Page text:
Wednesday, October 20, 2021

Govt imposes ban on movement of animals in Ngamiland over anthrax, FMD

Following the outbreak of FMD in Namanyane crush, Sehithwa extension area and the suspected outbreak of Anthrax in Mohembo area, zone 2a, the Department of Veterinary Services has revised regarding the movement of protocol for Ngamiland District. 

In a statement the Department of Veterinary Services said a number of changes have been made in relation to the movement protocol of all cloven hooved animals and their fresh products. One such change is that all cloven-hooved animals into the district is not permitted. Fresh products are allowed with a movement Permit in sealed containers/trucks

It also says movement of fresh produce from animals that have undergone quarantining and have successfully undergone deboning and maturation in licensed facilities is allowed out of the Ngamiland district. Movement of all anthrax susceptible animals (cattle, sheep, goats and horses and wildlife) is NOT allowed into, within and out of zone 2a.

Movement of cloven-hooved animals out of zones 2b, 2c and 2e is allowed with a Veterinary movement permit directly for slaughter or to quarantine. No trekking of animals between crushes or zones is allowed.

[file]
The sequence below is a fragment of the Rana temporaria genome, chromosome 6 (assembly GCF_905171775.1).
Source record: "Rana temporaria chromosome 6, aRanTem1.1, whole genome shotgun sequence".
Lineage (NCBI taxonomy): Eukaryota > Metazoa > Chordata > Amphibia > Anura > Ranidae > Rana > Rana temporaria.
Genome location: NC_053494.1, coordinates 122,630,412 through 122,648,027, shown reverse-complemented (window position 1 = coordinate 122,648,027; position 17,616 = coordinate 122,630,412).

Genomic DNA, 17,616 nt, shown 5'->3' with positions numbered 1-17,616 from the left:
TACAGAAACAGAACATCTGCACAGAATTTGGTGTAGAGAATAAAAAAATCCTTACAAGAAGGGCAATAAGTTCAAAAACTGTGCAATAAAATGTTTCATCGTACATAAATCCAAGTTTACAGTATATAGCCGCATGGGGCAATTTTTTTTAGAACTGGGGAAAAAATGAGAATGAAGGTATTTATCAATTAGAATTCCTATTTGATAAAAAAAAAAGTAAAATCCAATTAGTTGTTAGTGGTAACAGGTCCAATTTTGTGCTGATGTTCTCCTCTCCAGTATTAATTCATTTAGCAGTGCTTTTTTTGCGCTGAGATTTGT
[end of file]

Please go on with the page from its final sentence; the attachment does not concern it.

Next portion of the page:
Movement of cattle will be through electronic permits only and movement of fresh produce into Zone 16 is allowed with a permit.

According to the Department of Veterinary Services, slaughter for social events e.g. weddings and funerals is allowed in the entire district. It says the meat is to be consumed locally or otherwise has to be cooked to be moved within the sub-zone.

The department says that social slaughter permit will be issued following a favourable health inspection and provision of a letter from relevant authorities ascertaining the event.

“The public is urged to exercise high level of caution to prevent spread of FMD around the district and the rest of the country,” the department said. 
Recently anthrax was detected in dead carcasses of hippos floating in the Okavango River following the outbreak of the disease in neighbouring Namibia. 

 

RELATED STORIES

Read this week's paper